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The Cost of Starting a Home Health/Home Care Agency

Kenyon HomeCare Consulting has had the honor of helping successful start-up home health businesses throughout the nation over the years. Despite the fact that many intelligent start-up questions are asked, we’ve found that just 10% of people seeking help have projected out the expected startup costs. The remaining 90% haven’t given any thought to the costs of establishing a home health business. They tend to drastically underestimate the revenues required for the first year of operation, even if they have considered it. The cost of starting a home care business varies by state and the kind of home care service that a person want to open. The non-skilled Home Care agency is the least costly, followed by licensed skilled non-Medicare home care. Medicare/Medicaid Home Health and Hospice is the most costly start-up.

Lack of operating cash during the startup period of a company is one of the most common reasons for new home care companies to fail. Depending on the state in which you establish your home health business, it costs approximately $40,000 to $80,000 to start a non-skilled Private Pay Home Care agency, $60,000 to $100,000 to start a Licensed Home Health non-Medicare agency, and $150,000 to $350,000 to start a Medicare Certified agency. Much of the expense is spent due to licensing problems and laws requiring licensed people, computer software and hardware, out-of-pocket patient care expenditures that are not recoupable, commercial office space, and the length of time the state is out till first review or survey. In addition, several states now require all Medicare start-up organizations to go through an accreditation process, which adds expense and time to the process.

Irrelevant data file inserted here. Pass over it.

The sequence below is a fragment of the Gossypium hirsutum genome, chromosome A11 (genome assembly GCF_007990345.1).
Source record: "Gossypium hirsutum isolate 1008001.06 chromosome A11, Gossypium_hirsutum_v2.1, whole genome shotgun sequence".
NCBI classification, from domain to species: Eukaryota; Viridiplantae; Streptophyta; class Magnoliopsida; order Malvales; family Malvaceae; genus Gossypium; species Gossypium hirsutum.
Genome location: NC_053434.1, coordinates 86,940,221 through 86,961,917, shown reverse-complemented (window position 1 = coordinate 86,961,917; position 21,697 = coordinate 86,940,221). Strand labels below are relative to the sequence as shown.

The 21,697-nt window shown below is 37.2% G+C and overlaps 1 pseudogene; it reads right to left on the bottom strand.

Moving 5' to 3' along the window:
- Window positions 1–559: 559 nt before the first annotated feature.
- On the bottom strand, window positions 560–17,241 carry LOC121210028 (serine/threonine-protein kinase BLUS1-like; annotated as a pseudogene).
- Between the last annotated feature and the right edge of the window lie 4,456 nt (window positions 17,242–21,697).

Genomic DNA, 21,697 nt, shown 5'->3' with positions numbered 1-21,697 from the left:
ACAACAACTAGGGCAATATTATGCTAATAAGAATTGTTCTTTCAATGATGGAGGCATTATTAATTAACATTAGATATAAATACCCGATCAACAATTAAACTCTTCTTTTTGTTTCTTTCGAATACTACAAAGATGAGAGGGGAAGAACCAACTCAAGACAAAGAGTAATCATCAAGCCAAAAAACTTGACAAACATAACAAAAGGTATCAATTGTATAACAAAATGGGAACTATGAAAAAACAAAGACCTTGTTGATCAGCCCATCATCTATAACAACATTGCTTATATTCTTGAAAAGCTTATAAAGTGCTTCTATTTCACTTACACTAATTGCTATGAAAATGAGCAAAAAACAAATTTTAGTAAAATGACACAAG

Anyone considering opening a home care or health business should first create a workable budget for the first year. Name and logo development, policy and procedure development if in a licensed state or going for Medicare, computer software and hardware, sales and marketing, recruitment andGinny Kenyon retention, office furniture, supplies, and equipment, office space rental, plus telephones, and personnel costs are all costs that all home care start-ups have in common, depending on the type of agency and state and federal rules. The need of paid clinical personnel to care for a minimum of 10 patients must be included into the Medicare agency starting budget cost. Those funds are not recoverable from Medicare since they are considered part of the starting expenses. Furthermore, Medicare and the states will need a certain quantity of money in a bank account to demonstrate the new organization’s financial sustainability. All of these costs must be included into the initial budget.

There’s one more financial item to consider: payment to the new owner. This is the most frequent budget line that gets overlooked. It takes a lot of time and effort to start a company. The time and effort required to establish a home care business is significant, and it necessitates a reimbursement line item. Some of the above-mentioned anticipated start-up expenses are reimbursements that the owner will need to stay afloat while the agency is getting up and running. Many prospective home care service owners fail to account for this expense, forcing them to work outside of the start-up to supplement their income while attempting to establish the company. This is a certain way to fail.